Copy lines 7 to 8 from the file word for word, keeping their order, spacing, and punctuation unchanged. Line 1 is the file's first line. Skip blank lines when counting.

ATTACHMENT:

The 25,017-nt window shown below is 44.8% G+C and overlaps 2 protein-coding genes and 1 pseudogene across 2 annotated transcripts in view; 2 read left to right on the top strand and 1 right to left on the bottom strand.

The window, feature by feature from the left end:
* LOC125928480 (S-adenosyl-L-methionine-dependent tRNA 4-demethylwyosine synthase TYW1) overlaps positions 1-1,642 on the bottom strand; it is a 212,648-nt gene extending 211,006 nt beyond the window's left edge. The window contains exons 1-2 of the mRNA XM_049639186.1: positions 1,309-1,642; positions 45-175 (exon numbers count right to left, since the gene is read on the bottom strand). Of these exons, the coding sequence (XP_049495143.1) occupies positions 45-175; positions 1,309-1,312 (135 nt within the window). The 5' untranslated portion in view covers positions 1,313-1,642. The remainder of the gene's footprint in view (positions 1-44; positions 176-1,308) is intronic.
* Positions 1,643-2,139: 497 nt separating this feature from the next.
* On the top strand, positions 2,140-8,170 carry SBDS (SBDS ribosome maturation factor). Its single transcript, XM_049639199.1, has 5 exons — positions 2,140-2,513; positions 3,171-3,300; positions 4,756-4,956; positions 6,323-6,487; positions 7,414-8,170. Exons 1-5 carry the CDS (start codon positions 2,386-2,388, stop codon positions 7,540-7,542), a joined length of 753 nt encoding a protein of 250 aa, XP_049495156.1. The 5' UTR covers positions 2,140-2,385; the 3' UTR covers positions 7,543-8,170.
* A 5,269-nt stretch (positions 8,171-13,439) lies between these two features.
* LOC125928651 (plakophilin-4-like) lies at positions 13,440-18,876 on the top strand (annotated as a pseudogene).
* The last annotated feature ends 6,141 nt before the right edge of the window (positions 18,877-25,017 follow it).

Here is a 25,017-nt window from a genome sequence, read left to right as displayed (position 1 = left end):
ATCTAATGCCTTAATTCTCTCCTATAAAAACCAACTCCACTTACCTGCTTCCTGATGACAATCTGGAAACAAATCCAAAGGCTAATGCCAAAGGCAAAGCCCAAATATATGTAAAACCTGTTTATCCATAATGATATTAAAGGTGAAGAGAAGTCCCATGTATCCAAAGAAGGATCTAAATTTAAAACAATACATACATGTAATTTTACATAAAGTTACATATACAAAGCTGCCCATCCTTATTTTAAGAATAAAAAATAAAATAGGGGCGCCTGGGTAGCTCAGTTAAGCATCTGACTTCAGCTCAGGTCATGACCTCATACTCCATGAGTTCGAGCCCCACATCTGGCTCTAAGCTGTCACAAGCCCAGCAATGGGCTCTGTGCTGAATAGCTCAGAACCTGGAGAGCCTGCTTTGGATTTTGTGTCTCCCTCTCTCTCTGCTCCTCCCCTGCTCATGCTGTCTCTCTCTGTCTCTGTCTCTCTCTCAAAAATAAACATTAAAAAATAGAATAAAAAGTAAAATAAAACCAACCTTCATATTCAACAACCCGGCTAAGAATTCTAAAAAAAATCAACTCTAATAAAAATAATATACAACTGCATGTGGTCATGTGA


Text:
* LOC125928651 (plakophilin-4-like) lies at positions 13,440-18,876 on the top strand (annotated as a pseudogene).
* The last annotated feature ends 6,141 nt before the right edge of the window (positions 18,877-25,017 follow it).